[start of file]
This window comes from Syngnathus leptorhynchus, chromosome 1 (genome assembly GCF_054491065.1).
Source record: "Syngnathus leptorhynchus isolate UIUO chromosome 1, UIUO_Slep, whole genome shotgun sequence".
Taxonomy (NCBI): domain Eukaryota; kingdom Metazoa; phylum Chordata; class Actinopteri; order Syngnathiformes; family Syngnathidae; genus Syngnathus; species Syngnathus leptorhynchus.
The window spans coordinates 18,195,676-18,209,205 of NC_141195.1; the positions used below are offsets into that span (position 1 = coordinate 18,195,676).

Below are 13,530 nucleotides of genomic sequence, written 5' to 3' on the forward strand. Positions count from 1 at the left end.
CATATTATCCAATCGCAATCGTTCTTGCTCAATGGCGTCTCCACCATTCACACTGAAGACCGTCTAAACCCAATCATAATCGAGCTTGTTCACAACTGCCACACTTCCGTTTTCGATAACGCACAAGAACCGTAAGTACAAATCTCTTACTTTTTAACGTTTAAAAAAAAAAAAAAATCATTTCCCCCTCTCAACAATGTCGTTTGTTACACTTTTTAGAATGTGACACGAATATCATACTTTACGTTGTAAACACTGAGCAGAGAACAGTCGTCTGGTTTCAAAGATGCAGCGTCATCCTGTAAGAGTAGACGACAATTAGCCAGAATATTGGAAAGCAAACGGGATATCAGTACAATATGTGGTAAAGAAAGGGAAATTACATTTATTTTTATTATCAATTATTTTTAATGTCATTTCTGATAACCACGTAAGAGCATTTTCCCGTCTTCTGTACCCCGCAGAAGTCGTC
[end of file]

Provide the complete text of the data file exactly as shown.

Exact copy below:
This window comes from Syngnathus leptorhynchus, chromosome 1 (genome assembly GCF_054491065.1).
Source record: "Syngnathus leptorhynchus isolate UIUO chromosome 1, UIUO_Slep, whole genome shotgun sequence".
Taxonomy (NCBI): domain Eukaryota; kingdom Metazoa; phylum Chordata; class Actinopteri; order Syngnathiformes; family Syngnathidae; genus Syngnathus; species Syngnathus leptorhynchus.
The window spans coordinates 18,195,676-18,209,205 of NC_141195.1; the positions used below are offsets into that span (position 1 = coordinate 18,195,676).

Below are 13,530 nucleotides of genomic sequence, written 5' to 3' on the forward strand. Positions count from 1 at the left end.
CATATTATCCAATCGCAATCGTTCTTGCTCAATGGCGTCTCCACCATTCACACTGAAGACCGTCTAAACCCAATCATAATCGAGCTTGTTCACAACTGCCACACTTCCGTTTTCGATAACGCACAAGAACCGTAAGTACAAATCTCTTACTTTTTAACGTTTAAAAAAAAAAAAAAATCATTTCCCCCTCTCAACAATGTCGTTTGTTACACTTTTTAGAATGTGACACGAATATCATACTTTACGTTGTAAACACTGAGCAGAGAACAGTCGTCTGGTTTCAAAGATGCAGCGTCATCCTGTAAGAGTAGACGACAATTAGCCAGAATATTGGAAAGCAAACGGGATATCAGTACAATATGTGGTAAAGAAAGGGAAATTACATTTATTTTTATTATCAATTATTTTTAATGTCATTTCTGATAACCACGTAAGAGCATTTTCCCGTCTTCTGTACCCCGCAGAAGTCGTC